Marines help release endangered Pronghorn into Ariz. wild
Marines and civilians from Marine Corps Air Station Yuma help the U.S. Fish and Wildlife Service with the relocation project of endangered Sonoran Pronghorn in Arizona on Dec. 18, 2012.
Marines and civilian employees from Marine Corps Air Station Yuma recently took part in a joint effort with several other state and federal agencies to capture, vaccinate and relocate Sonoran pronghorns to historic ranges in southwest Arizona, including one area which has not seen a wild population of the native species in over 100 years.
The goal of the relocation effort, which took place in December, was to transfer several Sonoran pronghorn from a captive breeding pen on the Cabeza Prieta National Wildlife Refuge to three other locations throughout the state, where biologists hope they will merge with herds already in those areas.
“I'm honored to participate in the Sonoran pronghorn operation. I believe my participation reflects the level of commitment the air station and the Marine Corps have to protecting and preserving the lands, animals, vegetation and cultural sites entrusted to our care,” said Col. Robert C. Kuckuk, commanding officer of MCAS Yuma. “Your Marines train hard on these ranges to fight our nation's wars, but that doesn't mean we won't do everything possible to ensure the survival of a species whose habitat shares the same space.”
The U.S. Air Force 56th Fighter Wing, the U.S. Bureau of Land Management, the U.S. Border Patrol, the U.S. Fish and Wildlife Service and the National Park Service Organ Pipe Cactus National Monument also took part in the relocation effort which ended on Dec. 20.
“I believe this is a great project that shows the military's willingness to work closely with other federal and state wildlife agencies to bring the Sonoran pronghorn back from near extinction,” said Bobby Law, MCAS Yuma's natural resource specialist. “Of course, the ultimate goal is to get the Sonoran pronghorn delisted, so they no longer need protection under the Endangered Species Act and are a viable self-sustaining wild herd. This would show that we were successful in our recovery efforts.”
The Sonoran pronghorn is an endangered desert sub-species of the antelope family and has been protected under the Endangered Species Act since 1967, due to habitat fragmentation, human disturbance, loss of forage and perennial rivers, and periods of extreme drought. In 2002 a 13-month-long drought wiped out all but 21 animals.
The U.S. Fish and Wildlife Service intervened to prevent extinction by providing water and forage and initiating a captive breeding program in the Cabeza Prieta National Wildlife Refuge, which was established in 1939 and spans over 56 miles in Southern Arizona and Northern Mexico.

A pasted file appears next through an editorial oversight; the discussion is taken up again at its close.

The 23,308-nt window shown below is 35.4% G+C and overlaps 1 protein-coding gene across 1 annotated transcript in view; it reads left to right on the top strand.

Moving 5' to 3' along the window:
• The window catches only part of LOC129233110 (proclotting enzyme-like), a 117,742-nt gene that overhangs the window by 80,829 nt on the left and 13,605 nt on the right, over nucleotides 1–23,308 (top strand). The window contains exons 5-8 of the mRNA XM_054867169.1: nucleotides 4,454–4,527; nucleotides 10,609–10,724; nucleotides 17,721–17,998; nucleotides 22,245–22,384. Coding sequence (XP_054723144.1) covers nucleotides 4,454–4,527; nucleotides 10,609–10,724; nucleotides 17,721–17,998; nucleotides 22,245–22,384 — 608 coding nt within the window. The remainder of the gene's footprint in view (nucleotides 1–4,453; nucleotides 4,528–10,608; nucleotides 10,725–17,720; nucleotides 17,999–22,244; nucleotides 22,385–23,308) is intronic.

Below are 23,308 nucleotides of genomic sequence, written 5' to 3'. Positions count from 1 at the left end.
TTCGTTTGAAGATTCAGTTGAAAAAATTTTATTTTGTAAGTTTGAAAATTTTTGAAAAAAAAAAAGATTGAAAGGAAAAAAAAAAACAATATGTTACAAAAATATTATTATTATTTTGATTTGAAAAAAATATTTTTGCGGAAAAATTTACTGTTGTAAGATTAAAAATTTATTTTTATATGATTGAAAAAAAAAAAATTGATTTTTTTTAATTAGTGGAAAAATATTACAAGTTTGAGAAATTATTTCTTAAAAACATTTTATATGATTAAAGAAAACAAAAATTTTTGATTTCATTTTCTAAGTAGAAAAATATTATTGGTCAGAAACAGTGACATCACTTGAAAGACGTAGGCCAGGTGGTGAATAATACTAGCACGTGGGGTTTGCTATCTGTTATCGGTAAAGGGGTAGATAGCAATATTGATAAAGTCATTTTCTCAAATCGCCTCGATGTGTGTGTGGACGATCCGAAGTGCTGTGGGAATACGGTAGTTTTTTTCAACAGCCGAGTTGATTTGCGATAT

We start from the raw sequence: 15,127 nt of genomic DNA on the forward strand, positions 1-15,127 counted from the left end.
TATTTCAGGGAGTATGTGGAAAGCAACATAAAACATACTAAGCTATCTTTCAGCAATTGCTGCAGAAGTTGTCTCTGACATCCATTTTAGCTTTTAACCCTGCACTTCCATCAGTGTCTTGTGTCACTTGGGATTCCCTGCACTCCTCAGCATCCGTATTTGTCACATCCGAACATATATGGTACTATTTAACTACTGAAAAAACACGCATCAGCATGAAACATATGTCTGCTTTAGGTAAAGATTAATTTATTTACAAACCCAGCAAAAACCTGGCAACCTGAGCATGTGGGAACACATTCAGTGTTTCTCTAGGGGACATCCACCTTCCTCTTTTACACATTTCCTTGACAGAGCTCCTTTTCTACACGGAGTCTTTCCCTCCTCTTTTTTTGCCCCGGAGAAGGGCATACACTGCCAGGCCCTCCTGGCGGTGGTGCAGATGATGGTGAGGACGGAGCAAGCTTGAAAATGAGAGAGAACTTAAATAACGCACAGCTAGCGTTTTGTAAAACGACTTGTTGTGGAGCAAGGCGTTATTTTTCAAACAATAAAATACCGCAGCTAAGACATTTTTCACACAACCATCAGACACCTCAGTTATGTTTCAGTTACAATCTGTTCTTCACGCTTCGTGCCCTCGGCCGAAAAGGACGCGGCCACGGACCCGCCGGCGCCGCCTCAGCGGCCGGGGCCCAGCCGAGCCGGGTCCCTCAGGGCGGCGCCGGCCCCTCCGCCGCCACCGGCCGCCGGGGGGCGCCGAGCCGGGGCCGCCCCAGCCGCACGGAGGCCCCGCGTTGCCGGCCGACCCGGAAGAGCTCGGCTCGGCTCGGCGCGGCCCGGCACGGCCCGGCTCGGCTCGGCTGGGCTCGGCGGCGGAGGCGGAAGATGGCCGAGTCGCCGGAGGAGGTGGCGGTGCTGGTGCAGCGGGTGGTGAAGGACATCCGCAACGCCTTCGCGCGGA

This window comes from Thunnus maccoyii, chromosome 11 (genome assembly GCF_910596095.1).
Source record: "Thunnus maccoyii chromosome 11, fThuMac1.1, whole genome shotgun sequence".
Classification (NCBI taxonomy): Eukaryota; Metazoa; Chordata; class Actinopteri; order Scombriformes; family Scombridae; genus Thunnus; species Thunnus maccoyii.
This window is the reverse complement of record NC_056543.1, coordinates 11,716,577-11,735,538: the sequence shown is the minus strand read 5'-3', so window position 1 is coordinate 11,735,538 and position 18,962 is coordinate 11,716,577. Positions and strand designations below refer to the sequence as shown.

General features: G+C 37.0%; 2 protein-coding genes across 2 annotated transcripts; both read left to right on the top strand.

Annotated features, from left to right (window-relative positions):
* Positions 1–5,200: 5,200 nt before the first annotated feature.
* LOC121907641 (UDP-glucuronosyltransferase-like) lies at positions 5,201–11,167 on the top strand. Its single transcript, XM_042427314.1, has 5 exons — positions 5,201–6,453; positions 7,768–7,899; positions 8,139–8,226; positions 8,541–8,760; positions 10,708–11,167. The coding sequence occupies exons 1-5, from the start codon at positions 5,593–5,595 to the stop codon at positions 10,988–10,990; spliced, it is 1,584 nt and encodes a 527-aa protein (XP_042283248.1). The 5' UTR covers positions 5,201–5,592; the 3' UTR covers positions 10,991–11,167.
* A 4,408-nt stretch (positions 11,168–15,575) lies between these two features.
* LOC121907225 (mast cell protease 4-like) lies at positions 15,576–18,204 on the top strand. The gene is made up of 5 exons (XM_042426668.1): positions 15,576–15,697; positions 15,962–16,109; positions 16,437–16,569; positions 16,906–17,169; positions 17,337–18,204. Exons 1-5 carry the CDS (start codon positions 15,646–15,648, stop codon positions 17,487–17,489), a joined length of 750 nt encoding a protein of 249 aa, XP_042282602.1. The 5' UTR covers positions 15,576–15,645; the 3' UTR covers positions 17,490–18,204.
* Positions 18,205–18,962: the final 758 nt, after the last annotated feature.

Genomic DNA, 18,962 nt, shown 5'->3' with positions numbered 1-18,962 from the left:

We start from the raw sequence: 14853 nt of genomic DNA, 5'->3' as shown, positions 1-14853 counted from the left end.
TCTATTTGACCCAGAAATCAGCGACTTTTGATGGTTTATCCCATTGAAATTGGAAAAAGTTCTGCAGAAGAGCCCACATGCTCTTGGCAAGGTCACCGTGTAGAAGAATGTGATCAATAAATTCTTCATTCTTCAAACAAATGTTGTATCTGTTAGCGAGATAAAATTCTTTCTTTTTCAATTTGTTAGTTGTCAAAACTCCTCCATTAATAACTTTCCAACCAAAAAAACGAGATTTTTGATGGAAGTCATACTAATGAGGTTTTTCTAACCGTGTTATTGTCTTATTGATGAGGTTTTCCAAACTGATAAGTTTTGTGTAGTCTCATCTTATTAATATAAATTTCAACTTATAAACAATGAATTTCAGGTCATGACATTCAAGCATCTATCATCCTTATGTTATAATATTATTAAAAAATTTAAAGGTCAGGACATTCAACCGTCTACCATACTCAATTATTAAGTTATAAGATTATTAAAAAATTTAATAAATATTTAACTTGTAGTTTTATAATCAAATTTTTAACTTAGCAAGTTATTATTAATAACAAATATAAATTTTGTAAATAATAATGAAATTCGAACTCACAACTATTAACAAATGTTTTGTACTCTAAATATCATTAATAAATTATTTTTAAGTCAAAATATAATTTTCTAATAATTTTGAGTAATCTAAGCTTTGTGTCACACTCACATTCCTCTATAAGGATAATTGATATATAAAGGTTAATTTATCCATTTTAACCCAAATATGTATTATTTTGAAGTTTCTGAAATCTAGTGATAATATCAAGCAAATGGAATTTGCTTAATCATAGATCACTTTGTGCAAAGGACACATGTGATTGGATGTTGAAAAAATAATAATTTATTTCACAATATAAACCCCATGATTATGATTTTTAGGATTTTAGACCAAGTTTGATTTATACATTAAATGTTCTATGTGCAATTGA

Approximately 100 Sonoran pronghorn are believed to remain in the wild in the United States, with about another 650 thought to be in Mexico. The fastest land mammal in North America, the Sonoran pronghorn once roamed in the thousands throughout the Sonoran Desert. A subspecies of pronghorn antelope, the Sonoran pronghorn is smaller and lighter in color and is uniquely adapted for survival in desert conditions.
In preparation of the relocation, Marines from range maintenance helped biologists from Marine Corps Air Station Yuma, the U.S. Army's Yuma Proving Ground and the Arizona Department of Game and Fish build an enclosure on the Barry M. Goldwater Range that is being used to temporarily house six to eight pronghorn being moved to the area.
The temporary enclosure is being used to keep the pronghorn safe from predators such as coyote while they recover from being sedated during the roundup. They may spend as much as two weeks in the large pen, which has plenty of available water and both natural and supplemental feed sources.
During the relocation effort the pronghorns were fitted with radio collars, which will provide both wildlife officials and biologists an improved method to track the wild population without having to disturb the animals in their natural habitat.
The 10 pronghorn being sent to the Kofa National Wildlife Refuge will be moved into a captive breeding pen, where after an acclimation period of approximately two weeks, eight will be released back into the wild on the refuge. It has been over 100 years since a wild pronghorn population inhabited the Kofa range, and their return marks a historic event for the state of Arizona and wildlife conservation.
Additionally, six pronghorns are to be released into the Barry M. Goldwater Range West, a portion of the military training facility managed by the United States Marine Corps Air Station in Yuma, and six animals will be released onto the Organ Pipe Cactus National Monument, which is managed by the National Park Service, to augment wild herds that currently exist.
For visitors to the Barry Goldwater Range, don't expect to see large herds of them roaming anytime soon. The animal is so elusive, they are sometimes referred to as the “Prairie Ghosts.”